New kid on the block set to shake up the hurdles scene | SASCOC - SASCOC

New kid on the block set to shake up the hurdles scene


In recent years one of the biggest showdowns at the South African Athletics Championships since 2010 has been the battle for 400-metres hurdles supremacy between LJ van Zyl and Cornel Fredericks.
Fredericks has been victorious on four occasions and Van Zyl (Tuks/HPC) on two.
However, at this year’s national championships in Stellenbosch, the two of them might not have it all their own way. Listening to Lindsay Hanekom, reigning South African Under-23 and SA Students 400-hurdles champion, talking about his aspirations it seems there could be a changing of the guard in the foreseeable future.
‘I’m not saying that I’ll beat them, but I’m certainly going to do my best to do so. What counts in my favour is that I have nothing to lose. Both LJ and Cornel have titles and reputations to defend. For now I’m just running to enjoy myself and that is a nice position to be in,’ said Hanekom (Tuks/HPC).
Then he adds, smilingly: ‘Remember LJ and Cornel are not getting any younger.’
Fredericks predicted in January that the 22-year-old Hanekom is an athlete to watch and had no hesitation in describing Hanekom as a talented hurdler.
And the Tuks/HPC athlete has just reason to be slightly ‘cocky’. At a league meeting at Pilditch this past weekend he ran a time of 46.54 seconds in the 400m and 21.57 in the 200 metres.
It was Hanekom’s first two races of the season, both are personal bests and he’ll be in action again this Saturday. It has not yet been decided in which event he will compete, but it won’t be the 400-hurdles. The first time he will run the 400-hurdles again, looks like being at the Gauteng North Championships in March.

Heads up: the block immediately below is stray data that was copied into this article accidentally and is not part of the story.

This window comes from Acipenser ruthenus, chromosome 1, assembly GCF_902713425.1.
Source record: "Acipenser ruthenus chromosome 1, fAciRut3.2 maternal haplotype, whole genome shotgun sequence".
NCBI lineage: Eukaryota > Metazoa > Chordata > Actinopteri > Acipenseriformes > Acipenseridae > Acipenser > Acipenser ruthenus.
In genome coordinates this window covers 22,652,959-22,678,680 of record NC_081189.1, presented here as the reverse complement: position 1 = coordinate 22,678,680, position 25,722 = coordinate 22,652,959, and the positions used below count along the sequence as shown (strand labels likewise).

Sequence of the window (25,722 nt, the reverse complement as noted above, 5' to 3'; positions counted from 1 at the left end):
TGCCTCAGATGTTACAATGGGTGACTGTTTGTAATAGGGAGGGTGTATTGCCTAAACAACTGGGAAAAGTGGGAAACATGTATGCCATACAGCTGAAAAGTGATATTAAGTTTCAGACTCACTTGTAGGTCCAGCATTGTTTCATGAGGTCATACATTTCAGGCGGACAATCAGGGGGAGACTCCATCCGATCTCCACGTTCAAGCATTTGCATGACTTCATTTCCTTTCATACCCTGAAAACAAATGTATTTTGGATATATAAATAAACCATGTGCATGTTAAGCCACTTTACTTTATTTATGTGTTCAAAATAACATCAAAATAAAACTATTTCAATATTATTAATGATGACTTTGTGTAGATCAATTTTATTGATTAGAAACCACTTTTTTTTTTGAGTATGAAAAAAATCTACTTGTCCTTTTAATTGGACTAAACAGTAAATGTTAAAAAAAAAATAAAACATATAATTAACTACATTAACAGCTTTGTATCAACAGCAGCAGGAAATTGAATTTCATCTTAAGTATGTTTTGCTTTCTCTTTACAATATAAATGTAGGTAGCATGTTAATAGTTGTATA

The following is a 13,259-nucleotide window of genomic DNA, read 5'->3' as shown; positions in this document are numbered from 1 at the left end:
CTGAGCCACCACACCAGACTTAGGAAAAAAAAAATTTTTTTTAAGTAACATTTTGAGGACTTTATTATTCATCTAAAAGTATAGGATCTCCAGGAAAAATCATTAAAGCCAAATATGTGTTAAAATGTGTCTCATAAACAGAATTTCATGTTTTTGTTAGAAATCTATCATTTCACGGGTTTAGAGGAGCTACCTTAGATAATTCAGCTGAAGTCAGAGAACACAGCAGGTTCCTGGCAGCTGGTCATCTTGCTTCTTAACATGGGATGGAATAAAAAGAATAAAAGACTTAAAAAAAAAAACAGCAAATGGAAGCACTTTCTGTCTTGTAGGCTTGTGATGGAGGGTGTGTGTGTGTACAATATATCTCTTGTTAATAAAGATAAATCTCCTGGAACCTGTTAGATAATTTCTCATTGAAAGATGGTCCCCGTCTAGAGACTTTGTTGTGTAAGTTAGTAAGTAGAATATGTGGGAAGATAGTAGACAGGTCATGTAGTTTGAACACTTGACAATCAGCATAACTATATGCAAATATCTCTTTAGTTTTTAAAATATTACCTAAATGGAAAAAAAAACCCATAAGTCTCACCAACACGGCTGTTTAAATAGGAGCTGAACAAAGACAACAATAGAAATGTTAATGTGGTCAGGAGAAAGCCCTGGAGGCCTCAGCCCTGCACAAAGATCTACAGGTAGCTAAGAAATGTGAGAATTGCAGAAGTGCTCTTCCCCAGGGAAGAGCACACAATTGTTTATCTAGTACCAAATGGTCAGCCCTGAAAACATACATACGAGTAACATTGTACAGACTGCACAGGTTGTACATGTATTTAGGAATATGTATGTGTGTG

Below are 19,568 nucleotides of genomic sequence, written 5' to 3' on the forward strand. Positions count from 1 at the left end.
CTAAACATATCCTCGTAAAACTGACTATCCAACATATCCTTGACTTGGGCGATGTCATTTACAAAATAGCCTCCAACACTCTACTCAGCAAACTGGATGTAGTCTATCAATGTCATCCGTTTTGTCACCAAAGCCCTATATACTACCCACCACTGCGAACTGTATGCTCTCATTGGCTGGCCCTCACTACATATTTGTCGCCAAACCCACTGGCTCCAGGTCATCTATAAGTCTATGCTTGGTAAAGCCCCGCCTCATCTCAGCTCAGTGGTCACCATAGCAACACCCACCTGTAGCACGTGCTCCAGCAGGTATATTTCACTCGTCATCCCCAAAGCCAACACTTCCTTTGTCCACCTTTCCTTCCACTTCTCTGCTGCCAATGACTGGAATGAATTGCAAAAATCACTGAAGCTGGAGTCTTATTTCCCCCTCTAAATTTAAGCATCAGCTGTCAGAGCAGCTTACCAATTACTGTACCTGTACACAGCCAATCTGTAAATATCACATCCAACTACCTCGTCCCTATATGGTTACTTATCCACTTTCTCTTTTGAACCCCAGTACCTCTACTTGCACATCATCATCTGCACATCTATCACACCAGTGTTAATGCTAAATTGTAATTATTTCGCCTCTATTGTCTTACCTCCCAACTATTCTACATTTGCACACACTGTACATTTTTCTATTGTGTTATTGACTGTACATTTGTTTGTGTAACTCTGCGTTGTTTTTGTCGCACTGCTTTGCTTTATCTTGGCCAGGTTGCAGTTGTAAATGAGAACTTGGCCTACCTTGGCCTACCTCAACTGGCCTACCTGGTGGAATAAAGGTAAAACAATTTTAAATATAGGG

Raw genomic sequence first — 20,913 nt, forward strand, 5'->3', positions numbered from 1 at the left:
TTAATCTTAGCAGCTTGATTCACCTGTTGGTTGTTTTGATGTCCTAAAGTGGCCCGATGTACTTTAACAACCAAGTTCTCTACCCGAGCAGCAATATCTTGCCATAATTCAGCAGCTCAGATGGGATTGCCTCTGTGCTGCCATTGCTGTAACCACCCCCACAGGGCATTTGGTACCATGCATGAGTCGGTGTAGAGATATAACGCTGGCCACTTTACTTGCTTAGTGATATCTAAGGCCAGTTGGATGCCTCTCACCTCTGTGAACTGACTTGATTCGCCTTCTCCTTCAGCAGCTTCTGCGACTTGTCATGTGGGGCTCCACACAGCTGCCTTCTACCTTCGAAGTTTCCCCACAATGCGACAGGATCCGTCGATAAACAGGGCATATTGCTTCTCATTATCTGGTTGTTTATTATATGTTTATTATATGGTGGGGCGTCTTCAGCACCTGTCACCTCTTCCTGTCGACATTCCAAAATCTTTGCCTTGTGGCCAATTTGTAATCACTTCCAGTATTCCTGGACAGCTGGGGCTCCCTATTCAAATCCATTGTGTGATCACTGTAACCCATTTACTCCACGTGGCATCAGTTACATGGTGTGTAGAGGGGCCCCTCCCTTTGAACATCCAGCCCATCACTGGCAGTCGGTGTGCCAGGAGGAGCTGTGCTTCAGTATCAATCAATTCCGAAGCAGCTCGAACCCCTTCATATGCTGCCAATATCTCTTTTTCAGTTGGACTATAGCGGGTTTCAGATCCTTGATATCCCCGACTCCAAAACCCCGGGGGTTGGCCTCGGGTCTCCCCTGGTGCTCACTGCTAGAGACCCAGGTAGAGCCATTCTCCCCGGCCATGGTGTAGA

Interesting to note is that Hanekom has managed to improve his time for the 400-hurdles by more than 10 seconds over the past four years. In his first ever 400-hurdles race he was timed at 63 seconds and last year his personal best was 50.00.
Coach Nico van Heerden, is confident Hanekom is capable of qualifying for the Olympics in Rio where the qualifying A-standard is 49.40.
‘Lindsay’s injury woes are at long last something of the past and these past few weeks he was able to do quality work during his training sessions. What excites me as coach about Lindsay is his hunger to succeed.’
Hanekom sees Fredericks as his role model. ‘Cornel is one of the nicest athletes I’ve ever met. He never hesitates to give me pointers about what I should or should not do to become a better hurdler. What I really appreciate about him is his modesty in spite of all he has achieved. I strive to be like him. Hopefully I will also not allow success to go to my head should I be able to win some big international races.’
Soccer is Hanekom’s other big passion. He’s an ardent Liverpool supporter and a handy striker himself when he played some games for ‘Young Rovers’ in Cape Town.
‘I honestly believe I could’ve made a name for myself as a soccer player. Perhaps I still can if I choose to do so, but I have chosen athletics. What I love about athletics is that it’s an individual sport and, therefore, what you put in is what you get out.’

Picture of Hanekom courtesy of Tuks Athletics